Giancarlo Fisichella and German Pierre Kaffer will pilot the 465-horsepower Ferrari for the 100-minute Tequila Patrón Sports Car Showcase at Long Beach sprint race.
Houston - The No. 62 Risi Competizione Ferrari 458 Italia race team returns to the 1.968-mile, 11-turn street circuit in Long Beach, California this week for Round Three of the 2015 IMSA TUDOR United SportsCar Championship series. Italian Giancarlo Fisichella and German Pierre Kaffer will pilot the 465-horsepower Ferrari for the 100-minute Tequila Patrón Sports Car Showcase at Long Beach sprint race, which will feature just 18 entries in the combined Prototype and GTLM class event.
Risi Competizione has experienced success in this fan favorite Southern California race, having won in 2007 and collected additional podium finishes in 2007 (3rd with second entry), 2009 (2nd) and 2011 (3rd). Risi's two-car entry dominated the field in 2007 when Jamie Melo and Mika Salo won the race in the No. 62 Ferrari 430 entry and Anthony Lazzaro and Nic Jonsson finished third in the sister No. 61 Ferrari 430 entry. The Houston-based Ferrari team also has two pole positions at Long Beach in 2007 and 2010.
Last year at Long Beach Giancarlo Fisichella paired with American Dane Cameron in the Risi Ferrari 458 Italia to a ninth-place finish. Fisichella and Kaffer recently teamed with Italian Andrea Bertolini and the trio raced to a third-place finish in the GTLM class at the 12 Hours of Sebring.
Pierre Kaffer, No. 62 Ferrari 458 Italia, Risi Competizione Driver
You've raced at Long Beach once, in 2009, with Risi Competizione. Tell us what it's going to be like racing with them again in 2015 with the IMSA series...
"The Long Beach circuit is very challenging but I like it. It is difficult to pass so you must be patient and the circuit is quite bumpy. Ferrari is always popular with the fans and there are so many fans at Long Beach. I like this and the California weather is nice too. It is a pleasure to drive here again with Risi Competizione and I'm ready to get started."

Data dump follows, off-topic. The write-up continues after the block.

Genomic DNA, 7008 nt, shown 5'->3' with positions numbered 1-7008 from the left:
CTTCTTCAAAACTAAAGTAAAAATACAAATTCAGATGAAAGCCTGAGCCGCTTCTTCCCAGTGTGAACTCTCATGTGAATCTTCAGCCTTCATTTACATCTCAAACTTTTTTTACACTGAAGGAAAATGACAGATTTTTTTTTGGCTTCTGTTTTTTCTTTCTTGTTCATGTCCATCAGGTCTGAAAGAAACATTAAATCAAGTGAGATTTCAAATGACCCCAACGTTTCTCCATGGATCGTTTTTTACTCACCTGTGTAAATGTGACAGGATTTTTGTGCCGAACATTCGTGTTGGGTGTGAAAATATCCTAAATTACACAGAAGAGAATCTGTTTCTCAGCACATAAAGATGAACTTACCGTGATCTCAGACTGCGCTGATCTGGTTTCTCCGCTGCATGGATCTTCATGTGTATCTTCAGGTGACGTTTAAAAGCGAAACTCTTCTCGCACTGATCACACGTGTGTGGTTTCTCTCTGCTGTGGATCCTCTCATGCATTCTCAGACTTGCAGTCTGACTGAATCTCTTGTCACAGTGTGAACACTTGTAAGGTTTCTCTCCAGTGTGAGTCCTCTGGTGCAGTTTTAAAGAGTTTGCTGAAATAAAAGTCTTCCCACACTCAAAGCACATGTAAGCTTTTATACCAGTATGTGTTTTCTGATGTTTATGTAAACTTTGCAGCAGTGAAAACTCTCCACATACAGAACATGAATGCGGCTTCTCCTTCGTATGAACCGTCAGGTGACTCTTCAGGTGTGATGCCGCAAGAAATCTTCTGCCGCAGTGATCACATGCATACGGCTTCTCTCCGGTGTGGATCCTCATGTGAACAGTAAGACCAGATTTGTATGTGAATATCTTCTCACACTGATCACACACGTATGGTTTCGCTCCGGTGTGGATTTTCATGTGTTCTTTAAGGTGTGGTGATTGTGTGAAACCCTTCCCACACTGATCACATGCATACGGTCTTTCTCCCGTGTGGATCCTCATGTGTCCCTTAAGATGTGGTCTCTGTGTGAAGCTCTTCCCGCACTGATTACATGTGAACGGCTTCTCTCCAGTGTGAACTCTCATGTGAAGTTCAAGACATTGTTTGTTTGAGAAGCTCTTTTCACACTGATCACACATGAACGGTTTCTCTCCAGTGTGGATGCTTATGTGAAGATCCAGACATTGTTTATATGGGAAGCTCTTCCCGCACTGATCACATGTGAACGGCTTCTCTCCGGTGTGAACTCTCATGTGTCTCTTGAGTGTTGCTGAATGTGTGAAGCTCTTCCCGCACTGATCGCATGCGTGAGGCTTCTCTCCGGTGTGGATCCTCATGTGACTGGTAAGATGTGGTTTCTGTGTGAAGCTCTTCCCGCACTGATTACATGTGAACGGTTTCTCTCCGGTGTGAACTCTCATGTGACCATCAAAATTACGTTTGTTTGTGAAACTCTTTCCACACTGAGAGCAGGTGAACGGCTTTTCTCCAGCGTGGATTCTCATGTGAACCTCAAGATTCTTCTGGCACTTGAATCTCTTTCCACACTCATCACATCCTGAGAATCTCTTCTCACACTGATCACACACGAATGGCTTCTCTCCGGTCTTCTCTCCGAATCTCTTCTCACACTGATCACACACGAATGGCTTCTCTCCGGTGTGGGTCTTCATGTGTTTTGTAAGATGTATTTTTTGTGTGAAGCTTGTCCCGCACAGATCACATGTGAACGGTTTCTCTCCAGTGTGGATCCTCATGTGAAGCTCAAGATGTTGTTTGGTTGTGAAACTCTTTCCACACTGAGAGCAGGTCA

Thoughts on the sprint race format... "The 100-minute race is very short, especially after just having raced at Sebring and Daytona, the two longest races of the year. You must not make any mistakes because you will lose laps. One mistake on a pit stop or on-track and your race is finished because you lose too much. This is a big challenge with this sprint race. With street races it is difficult because sometimes you can be caught in someone else's mistake and they finish your race for you. We must drive clean and make no mistakes. If we can do this we should have a good result."
Giancarlo Fisichella, No. 62 Ferrari 458 Italia, Risi Competizione Driver
What are your thoughts on the Long Beach sprint race?
"I like the sprint race. Last year was my first time and I really like the circuit and the atmosphere around there [Long Beach]. We were not competitive last year and I'm sure we can do well this year. I am looking forward to this race. You will need a lot of traction and a soft car for all of the bumps. I think we can do well here."
On street circuits in general...
"I like street circuits. One of my favorites is Monte Carlo. "
Rick Mayer, Risi Competizione Race Engineer
Long Beach is a very different kind of race and circuit -- just 100 minutes and a tight street circuit. How do you best prepare for the race set up and strategy to have an advantage?
"The race setup here is always part guess. The track changes throughout the event and is quite different normally by the time we race. The track tendency is to increase understeer for the race as the track rubbers in. The question is how much.
Strategy here is equally difficult. A green pit stop puts you down a lap easily as it's a very long pit lane and that's at 60 kph. We can go just over an hour on fuel so if it's green it's one stop. Compounding this is the stop will be relatively short, making the tire and drivers change potentially pivotal on how you exit the pits. It's very difficult and a bit high risk to pass here on track as well. Qualifying position will be important."
How will you choose the starting driver for the race and what could be the factors to have only one driver for the entire race?
"This year the qualifying driver has to start the race. We're not certain what we'll do in driver rotation quite yet. We'll see how are drivers settle in and what they feel is the best strategy for rotation. They are both exceptional drivers and both know the track, so we'll have to see how this plays out.
One driver could easily do the entire race but we need them both to get points. There is no minimum driver time this year so there is no limitations on when you pit."
Two practice sessions get underway before GTLM qualifying on Friday April 17. The first practice for both classes is from 7:45 a.m. - 9:45 a.m. PDT (10:45 a.m. - 12:45 a.m. EDT), followed by a thirty-five minute practice session scheduled for 4:45 p.m. PDT (7:45 p.m. EDT). GTLM class qualifying is scheduled for the same day from 5:30 - 5:45 p.m. PDT (8:30 EDT for 15 minutes). The 100-minute race starts on Saturday, April 18 at 4:05 p.m. PDT (7:05 EDT).